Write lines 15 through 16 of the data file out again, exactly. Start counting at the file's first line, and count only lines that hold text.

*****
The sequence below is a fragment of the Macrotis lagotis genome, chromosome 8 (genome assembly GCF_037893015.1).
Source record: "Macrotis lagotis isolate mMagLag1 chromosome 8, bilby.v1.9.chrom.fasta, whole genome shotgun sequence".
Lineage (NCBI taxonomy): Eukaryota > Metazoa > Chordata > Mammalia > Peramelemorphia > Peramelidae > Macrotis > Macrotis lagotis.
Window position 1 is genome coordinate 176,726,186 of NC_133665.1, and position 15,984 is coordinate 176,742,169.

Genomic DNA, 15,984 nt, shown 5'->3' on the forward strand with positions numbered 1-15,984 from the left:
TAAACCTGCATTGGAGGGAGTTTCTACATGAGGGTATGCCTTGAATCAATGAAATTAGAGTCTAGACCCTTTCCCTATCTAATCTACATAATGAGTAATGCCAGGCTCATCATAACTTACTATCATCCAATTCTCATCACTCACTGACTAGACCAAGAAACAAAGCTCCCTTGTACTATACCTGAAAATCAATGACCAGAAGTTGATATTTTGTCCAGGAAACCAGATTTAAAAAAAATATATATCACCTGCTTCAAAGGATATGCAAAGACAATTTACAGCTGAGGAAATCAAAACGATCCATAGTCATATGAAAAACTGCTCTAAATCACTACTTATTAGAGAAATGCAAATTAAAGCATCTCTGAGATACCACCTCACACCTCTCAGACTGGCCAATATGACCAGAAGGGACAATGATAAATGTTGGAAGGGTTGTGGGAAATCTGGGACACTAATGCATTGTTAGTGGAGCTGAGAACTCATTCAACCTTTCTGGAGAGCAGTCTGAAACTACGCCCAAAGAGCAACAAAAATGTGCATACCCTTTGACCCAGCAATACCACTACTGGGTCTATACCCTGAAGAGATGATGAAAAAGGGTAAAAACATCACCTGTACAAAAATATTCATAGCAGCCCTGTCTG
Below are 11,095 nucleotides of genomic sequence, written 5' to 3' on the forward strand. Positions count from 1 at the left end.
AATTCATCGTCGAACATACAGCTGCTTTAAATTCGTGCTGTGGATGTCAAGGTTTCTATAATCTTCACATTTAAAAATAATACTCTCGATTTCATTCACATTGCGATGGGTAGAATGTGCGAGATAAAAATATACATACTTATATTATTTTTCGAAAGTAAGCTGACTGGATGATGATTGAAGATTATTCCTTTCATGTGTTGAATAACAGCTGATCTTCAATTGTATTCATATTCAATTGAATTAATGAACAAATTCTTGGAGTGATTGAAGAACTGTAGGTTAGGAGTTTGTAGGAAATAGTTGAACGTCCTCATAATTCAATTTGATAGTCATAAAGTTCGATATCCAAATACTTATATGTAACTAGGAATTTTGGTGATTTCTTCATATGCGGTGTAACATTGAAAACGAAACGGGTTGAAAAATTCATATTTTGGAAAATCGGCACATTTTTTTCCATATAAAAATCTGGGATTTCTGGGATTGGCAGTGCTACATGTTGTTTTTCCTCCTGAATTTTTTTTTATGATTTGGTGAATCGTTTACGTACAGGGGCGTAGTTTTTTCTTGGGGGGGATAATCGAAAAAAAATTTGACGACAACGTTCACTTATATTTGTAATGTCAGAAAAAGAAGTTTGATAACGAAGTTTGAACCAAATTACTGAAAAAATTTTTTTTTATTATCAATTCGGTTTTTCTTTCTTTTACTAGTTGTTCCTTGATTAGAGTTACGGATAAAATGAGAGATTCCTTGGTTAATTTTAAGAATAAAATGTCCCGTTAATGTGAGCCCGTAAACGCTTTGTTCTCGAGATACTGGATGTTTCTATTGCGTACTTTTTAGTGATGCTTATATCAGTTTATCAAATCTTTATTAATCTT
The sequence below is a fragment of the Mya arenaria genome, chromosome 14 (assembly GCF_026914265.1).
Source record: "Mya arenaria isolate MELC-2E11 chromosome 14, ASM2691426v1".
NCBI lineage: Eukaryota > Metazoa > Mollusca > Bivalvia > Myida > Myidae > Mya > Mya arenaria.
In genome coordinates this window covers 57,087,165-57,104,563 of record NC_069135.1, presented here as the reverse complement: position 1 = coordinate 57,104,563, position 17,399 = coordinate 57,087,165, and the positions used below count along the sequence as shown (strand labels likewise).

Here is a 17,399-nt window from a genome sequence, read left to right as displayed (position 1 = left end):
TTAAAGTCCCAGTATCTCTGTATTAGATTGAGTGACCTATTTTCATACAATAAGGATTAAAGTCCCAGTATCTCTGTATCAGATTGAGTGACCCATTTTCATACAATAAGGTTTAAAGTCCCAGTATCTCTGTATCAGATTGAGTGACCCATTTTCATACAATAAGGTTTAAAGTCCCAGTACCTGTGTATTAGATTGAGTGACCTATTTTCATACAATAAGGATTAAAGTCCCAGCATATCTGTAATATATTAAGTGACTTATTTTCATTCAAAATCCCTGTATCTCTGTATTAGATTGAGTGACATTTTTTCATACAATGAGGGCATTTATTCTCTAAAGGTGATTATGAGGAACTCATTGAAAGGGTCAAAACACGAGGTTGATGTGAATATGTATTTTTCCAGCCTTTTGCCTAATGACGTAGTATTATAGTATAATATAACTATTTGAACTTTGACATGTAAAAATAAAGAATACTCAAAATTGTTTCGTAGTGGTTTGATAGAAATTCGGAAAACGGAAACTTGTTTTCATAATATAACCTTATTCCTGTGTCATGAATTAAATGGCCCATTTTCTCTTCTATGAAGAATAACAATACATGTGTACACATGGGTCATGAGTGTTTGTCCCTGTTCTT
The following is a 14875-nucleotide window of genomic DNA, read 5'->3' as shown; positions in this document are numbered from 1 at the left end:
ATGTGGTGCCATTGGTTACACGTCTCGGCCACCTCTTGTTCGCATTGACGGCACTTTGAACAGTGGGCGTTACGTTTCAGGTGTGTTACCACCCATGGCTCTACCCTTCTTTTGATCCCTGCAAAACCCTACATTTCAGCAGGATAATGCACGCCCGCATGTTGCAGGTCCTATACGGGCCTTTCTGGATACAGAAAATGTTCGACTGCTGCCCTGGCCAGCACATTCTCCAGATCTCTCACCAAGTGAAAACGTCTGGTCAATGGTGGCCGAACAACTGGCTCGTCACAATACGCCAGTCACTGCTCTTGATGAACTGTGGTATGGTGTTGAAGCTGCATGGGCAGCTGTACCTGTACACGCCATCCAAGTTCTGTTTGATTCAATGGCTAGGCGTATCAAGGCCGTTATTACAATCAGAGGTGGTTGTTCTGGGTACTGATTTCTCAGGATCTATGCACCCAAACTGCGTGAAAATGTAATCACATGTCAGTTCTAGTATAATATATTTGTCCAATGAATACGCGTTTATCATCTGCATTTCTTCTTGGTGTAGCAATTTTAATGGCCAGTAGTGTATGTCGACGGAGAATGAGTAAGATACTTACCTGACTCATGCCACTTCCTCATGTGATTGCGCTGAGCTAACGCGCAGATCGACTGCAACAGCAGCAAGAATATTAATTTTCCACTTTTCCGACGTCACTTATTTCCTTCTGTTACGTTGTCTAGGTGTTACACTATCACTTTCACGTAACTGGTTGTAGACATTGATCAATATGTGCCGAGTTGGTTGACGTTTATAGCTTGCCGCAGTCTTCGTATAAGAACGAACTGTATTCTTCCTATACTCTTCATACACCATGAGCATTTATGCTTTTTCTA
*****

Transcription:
The following is a 14875-nucleotide window of genomic DNA, read 5'->3' as shown; positions in this document are numbered from 1 at the left end:
ATGTGGTGCCATTGGTTACACGTCTCGGCCACCTCTTGTTCGCATTGACGGCACTTTGAACAGTGGGCGTTACGTTTCAGGTGTGTTACCACCCATGGCTCTACCCTTCTTTTGATCCCTGCAAAACCCTACATTTCAGCAGGATAATGCACGCCCGCATGTTGCAGGTCCTATACGGGCCTTTCTGGATACAGAAAATGTTCGACTGCTGCCCTGGCCAGCACATTCTCCAGATCTCTCACCAAGTGAAAACGTCTGGTCAATGGTGGCCGAACAACTGGCTCGTCACAATACGCCAGTCACTGCTCTTGATGAACTGTGGTATGGTGTTGAAGCTGCATGGGCAGCTGTACCTGTACACGCCATCCAAGTTCTGTTTGATTCAATGGCTAGGCGTATCAAGGCCGTTATTACAATCAGAGGTGGTTGTTCTGGGTACTGATTTCTCAGGATCTATGCACCCAAACTGCGTGAAAATGTAATCACATGTCAGTTCTAGTATAATATATTTGTCCAATGAATACGCGTTTATCATCTGCATTTCTTCTTGGTGTAGCAATTTTAATGGCCAGTAGTGTATGTCGACGGAGAATGAGTAAGATACTTACCTGACTCATGCCACTTCCTCATGTGATTGCGCTGAGCTAACGCGCAGATCGACTGCAACAGCAGCAAGAATATTAATTTTCCACTTTTCCGACGTCACTTATTTCCTTCTGTTACGTTGTCTAGGTGTTACACTATCACTTTCACGTAACTGGTTGTAGACATTGATCAATATGTGCCGAGTTGGTTGACGTTTATAGCTTGCCGCAGTCTTCGTATAAGAACGAACTGTATTCTTCCTATACTCTTCATACACCATGAGCATTTATGCTTTTTCTA